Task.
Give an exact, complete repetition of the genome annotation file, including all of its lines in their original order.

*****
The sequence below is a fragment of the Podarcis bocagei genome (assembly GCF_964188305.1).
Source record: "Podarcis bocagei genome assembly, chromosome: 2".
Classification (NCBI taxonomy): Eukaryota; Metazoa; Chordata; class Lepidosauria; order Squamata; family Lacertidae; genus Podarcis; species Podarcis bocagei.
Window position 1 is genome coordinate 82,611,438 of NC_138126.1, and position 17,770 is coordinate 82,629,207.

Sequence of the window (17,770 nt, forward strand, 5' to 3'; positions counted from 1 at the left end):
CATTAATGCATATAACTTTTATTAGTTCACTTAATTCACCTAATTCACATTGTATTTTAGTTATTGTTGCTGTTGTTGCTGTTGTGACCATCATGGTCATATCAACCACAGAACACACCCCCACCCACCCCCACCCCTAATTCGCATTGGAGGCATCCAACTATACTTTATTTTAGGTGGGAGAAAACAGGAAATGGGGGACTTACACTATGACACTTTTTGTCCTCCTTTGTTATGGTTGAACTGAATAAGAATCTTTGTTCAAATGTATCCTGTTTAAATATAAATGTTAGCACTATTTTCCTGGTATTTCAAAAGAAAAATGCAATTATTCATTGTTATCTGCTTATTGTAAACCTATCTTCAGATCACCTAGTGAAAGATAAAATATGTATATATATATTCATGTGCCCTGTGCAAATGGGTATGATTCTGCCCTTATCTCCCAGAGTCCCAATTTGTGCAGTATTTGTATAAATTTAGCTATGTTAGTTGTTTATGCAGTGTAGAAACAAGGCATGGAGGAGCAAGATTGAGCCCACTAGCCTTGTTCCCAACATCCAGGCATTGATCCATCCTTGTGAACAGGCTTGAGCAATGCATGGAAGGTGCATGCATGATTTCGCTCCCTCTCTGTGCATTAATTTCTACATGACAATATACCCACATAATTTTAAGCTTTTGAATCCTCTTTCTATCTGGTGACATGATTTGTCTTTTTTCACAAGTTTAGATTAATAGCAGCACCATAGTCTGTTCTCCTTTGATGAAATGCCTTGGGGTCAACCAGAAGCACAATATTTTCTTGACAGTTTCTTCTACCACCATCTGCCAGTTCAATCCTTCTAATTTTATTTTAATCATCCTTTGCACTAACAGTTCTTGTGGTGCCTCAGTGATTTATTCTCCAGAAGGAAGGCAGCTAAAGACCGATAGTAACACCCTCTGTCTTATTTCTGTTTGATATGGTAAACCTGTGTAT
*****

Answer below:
The sequence below is a fragment of the Podarcis bocagei genome (assembly GCF_964188305.1).
Source record: "Podarcis bocagei genome assembly, chromosome: 2".
Classification (NCBI taxonomy): Eukaryota; Metazoa; Chordata; class Lepidosauria; order Squamata; family Lacertidae; genus Podarcis; species Podarcis bocagei.
Window position 1 is genome coordinate 82,611,438 of NC_138126.1, and position 17,770 is coordinate 82,629,207.

Sequence of the window (17,770 nt, forward strand, 5' to 3'; positions counted from 1 at the left end):
CATTAATGCATATAACTTTTATTAGTTCACTTAATTCACCTAATTCACATTGTATTTTAGTTATTGTTGCTGTTGTTGCTGTTGTGACCATCATGGTCATATCAACCACAGAACACACCCCCACCCACCCCCACCCCTAATTCGCATTGGAGGCATCCAACTATACTTTATTTTAGGTGGGAGAAAACAGGAAATGGGGGACTTACACTATGACACTTTTTGTCCTCCTTTGTTATGGTTGAACTGAATAAGAATCTTTGTTCAAATGTATCCTGTTTAAATATAAATGTTAGCACTATTTTCCTGGTATTTCAAAAGAAAAATGCAATTATTCATTGTTATCTGCTTATTGTAAACCTATCTTCAGATCACCTAGTGAAAGATAAAATATGTATATATATATTCATGTGCCCTGTGCAAATGGGTATGATTCTGCCCTTATCTCCCAGAGTCCCAATTTGTGCAGTATTTGTATAAATTTAGCTATGTTAGTTGTTTATGCAGTGTAGAAACAAGGCATGGAGGAGCAAGATTGAGCCCACTAGCCTTGTTCCCAACATCCAGGCATTGATCCATCCTTGTGAACAGGCTTGAGCAATGCATGGAAGGTGCATGCATGATTTCGCTCCCTCTCTGTGCATTAATTTCTACATGACAATATACCCACATAATTTTAAGCTTTTGAATCCTCTTTCTATCTGGTGACATGATTTGTCTTTTTTCACAAGTTTAGATTAATAGCAGCACCATAGTCTGTTCTCCTTTGATGAAATGCCTTGGGGTCAACCAGAAGCACAATATTTTCTTGACAGTTTCTTCTACCACCATCTGCCAGTTCAATCCTTCTAATTTTATTTTAATCATCCTTTGCACTAACAGTTCTTGTGGTGCCTCAGTGATTTATTCTCCAGAAGGAAGGCAGCTAAAGACCGATAGTAACACCCTCTGTCTTATTTCTGTTTGATATGGTAAACCTGTGTAT